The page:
eliminate a number of them. Blame it on the customers. Foodservice consultant
Larry Reinstein says that when a restaurant provides easy, efficient kiosks and
mobile ordering it becomes a value add to consumers. Shake Shack CFO Tara
Comonte told a recent ICR Conference audience in Orlando that guests are now
driving their move to kiosks. Kiosks were hated in grocery stores when they were
first introduced, but customers now flock to self-checkout. Taco Bell has kiosks in
over 1,000 stores, McDonald’s even more. Pay two people $15 an hour to take
orders at the counter or pay one person $18 an hour to watch two order kiosks,
expedite and keep the customers happy. No brainer. Results Thru Strategy’s Fred
LeFranc sees cobots, or collaborative robots, working side by side with restaurant
workers to improve productivity. As long as wages continue to rise and employees
are hard to find, restaurant operators will load up on technology to become more

6. Tip Credit. Tip credit is a wage equalizer that sit-down operators rely on in 43 states.
If Congressional Democrats and Bernie Sanders get their way in eliminating tip credit,
sit down restaurants will be decimated.

7. Consolidation. When you add the mandated costs of higher wages, don’t be
surprised when more restaurant businesses consolidate to attack costs. You are
going to see a consolidation of the restaurant industry in the next five years like
you’ve never seen before. Look for more mega- franchisees like Flynn Restaurant
Group and PE-backed firms such as Inspire Brands to emerge.

8. Franchisee Unrest. The smart money moved to a 100% franchised model and
no surprise: Franchisors are insulated from labor costs and benefit when
franchisees raise prices to cover them. This is not a favorable quid pro quo for
franchisees. There will be more franchisee unrest, the likes we’re seeing at Jack
in the Box and McDonald’s. If a franchisee’s bottom line remains under pressure
and they’re receiving fewer and fewer services from a brand intent on cutting G&A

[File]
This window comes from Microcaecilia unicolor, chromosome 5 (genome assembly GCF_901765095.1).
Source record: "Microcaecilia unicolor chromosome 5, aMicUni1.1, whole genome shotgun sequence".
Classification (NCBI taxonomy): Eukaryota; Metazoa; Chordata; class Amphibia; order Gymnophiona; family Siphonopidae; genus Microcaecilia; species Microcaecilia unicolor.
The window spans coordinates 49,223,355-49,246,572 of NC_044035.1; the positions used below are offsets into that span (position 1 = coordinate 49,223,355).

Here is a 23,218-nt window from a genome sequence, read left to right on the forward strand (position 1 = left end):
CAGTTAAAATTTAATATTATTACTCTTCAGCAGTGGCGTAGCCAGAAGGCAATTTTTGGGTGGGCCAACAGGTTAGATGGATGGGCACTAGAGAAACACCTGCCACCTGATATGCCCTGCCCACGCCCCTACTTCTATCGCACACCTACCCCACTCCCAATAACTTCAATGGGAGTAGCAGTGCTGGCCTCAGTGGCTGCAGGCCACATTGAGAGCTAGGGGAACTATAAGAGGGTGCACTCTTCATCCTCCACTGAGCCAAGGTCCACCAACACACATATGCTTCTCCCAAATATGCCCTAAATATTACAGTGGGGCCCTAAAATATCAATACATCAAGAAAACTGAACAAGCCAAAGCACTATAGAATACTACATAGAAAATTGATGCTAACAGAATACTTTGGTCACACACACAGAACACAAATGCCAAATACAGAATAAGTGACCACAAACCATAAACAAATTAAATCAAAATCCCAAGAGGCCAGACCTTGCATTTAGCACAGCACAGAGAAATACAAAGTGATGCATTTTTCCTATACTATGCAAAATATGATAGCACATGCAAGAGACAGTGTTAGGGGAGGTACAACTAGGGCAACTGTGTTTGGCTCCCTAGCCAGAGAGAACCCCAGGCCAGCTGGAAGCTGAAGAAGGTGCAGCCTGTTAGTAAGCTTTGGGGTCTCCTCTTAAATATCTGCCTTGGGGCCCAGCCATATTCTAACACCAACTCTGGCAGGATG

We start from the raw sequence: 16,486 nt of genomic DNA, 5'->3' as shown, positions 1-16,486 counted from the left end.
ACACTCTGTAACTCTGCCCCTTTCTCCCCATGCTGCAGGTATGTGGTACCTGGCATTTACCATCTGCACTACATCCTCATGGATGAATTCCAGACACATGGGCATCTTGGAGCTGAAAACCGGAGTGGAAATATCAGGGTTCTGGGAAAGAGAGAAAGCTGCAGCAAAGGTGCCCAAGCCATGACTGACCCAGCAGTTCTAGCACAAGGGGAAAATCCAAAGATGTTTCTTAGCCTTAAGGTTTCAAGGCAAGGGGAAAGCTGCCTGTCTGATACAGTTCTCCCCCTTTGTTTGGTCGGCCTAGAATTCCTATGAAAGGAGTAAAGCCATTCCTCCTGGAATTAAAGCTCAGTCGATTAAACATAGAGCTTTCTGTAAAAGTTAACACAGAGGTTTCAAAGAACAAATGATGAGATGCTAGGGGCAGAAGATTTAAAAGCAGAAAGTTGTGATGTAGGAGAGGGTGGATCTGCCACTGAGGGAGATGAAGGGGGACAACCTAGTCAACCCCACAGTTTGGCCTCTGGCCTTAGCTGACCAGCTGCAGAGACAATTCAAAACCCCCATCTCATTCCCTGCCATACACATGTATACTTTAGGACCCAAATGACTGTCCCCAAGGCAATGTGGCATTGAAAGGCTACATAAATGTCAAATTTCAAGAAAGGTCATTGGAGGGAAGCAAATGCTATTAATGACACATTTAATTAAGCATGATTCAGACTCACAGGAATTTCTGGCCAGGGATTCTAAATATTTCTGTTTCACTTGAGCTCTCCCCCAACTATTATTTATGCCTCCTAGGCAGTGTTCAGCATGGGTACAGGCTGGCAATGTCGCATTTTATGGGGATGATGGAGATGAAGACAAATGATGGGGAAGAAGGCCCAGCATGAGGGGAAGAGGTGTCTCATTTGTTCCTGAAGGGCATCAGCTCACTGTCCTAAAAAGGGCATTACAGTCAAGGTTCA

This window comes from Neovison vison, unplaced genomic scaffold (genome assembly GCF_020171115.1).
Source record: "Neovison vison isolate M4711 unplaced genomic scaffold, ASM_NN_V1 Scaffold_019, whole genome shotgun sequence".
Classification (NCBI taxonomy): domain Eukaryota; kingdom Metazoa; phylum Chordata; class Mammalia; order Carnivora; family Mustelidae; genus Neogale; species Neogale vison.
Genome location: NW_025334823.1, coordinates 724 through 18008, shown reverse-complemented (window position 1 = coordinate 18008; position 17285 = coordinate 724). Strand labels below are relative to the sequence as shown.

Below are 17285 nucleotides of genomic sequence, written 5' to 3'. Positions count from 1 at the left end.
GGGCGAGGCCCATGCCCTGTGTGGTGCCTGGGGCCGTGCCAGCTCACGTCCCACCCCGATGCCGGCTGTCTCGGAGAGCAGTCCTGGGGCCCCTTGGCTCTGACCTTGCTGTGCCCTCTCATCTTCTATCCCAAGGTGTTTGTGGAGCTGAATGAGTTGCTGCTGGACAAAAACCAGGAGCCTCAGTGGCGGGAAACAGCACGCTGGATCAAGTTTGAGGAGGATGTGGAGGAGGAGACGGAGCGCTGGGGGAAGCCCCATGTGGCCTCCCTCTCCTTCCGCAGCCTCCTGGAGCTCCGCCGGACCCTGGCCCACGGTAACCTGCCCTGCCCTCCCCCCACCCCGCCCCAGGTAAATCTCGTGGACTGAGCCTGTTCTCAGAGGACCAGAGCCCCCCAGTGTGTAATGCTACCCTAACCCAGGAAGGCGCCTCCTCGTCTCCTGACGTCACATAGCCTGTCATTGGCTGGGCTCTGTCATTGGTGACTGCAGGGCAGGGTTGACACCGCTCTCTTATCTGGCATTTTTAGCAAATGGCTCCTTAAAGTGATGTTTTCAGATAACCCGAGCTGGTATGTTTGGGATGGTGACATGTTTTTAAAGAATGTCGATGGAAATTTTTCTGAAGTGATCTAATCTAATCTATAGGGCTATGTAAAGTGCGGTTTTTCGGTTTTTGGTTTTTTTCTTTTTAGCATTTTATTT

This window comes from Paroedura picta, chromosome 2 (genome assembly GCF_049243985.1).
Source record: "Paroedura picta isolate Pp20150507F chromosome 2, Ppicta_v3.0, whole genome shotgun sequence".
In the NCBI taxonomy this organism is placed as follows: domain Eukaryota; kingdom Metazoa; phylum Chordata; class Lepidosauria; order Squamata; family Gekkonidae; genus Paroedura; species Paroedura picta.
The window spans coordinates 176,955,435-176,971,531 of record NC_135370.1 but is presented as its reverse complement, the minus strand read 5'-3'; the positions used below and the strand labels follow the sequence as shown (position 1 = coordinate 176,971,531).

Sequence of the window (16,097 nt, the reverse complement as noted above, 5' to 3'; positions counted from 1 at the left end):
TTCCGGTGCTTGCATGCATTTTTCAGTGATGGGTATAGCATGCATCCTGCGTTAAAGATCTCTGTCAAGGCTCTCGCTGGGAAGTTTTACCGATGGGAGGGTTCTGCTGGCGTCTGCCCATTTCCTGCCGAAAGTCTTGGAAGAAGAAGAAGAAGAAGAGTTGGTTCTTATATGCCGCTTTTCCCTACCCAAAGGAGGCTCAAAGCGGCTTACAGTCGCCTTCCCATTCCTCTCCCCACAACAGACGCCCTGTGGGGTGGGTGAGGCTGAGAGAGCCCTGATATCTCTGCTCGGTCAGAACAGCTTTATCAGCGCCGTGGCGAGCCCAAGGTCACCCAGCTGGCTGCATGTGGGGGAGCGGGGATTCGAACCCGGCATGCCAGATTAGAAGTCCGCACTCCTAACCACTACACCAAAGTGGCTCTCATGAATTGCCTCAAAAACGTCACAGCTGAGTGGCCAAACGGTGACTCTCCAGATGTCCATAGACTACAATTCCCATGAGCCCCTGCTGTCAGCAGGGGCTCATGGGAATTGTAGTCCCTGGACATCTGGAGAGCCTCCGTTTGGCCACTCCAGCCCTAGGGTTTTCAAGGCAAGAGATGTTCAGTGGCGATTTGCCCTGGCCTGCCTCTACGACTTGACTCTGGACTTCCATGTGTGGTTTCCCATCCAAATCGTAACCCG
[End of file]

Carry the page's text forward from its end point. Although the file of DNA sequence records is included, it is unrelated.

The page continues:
for big shareholders, there can be no positive relationship. A franchise system can’t
survive long term if the franchisor takes a greater share of the store bottom line
than the franchisee.

9. Turnover. The $15 minimum wage isn’t lowering turnover. In fact, it’s a sign of
how tight the labor market actually is right now that hourly employees can still pick
up their tent and move down the street at the blink of an eye. Restaurants have to
get a handle on turnover in a $15 minimum wage environment. ShiftOne’s Ashish
Gambhir says turnover costs a single restaurant anywhere from $2,100 to $5,800
when a single team member quits. There has to be another model for restaurants,
perhaps more full-time employees, which might be more cost effective in the long

10. Discounting. Watching QSR and casual dining television commercials, you’d
think the restaurant business is dog eat dog with deals, deals and more deals to
get customers in the door. It is. However, there are many successful restaurant
companies that focus on hospitality and eschew discounting. One thing is clear: In
a rising wage environment, you have to be able to pass these costs on to your
customers and you can’t do that very well by discounting. Executing at the
restaurant level with highly trained employees is the best strategy to win customers
and deal with increasing labor costs.


Paul G. W. Fetscher CCIM CRX CLS Great American Brokerage Inc. (516) 889-7200 Paul@RestaurantExpert.com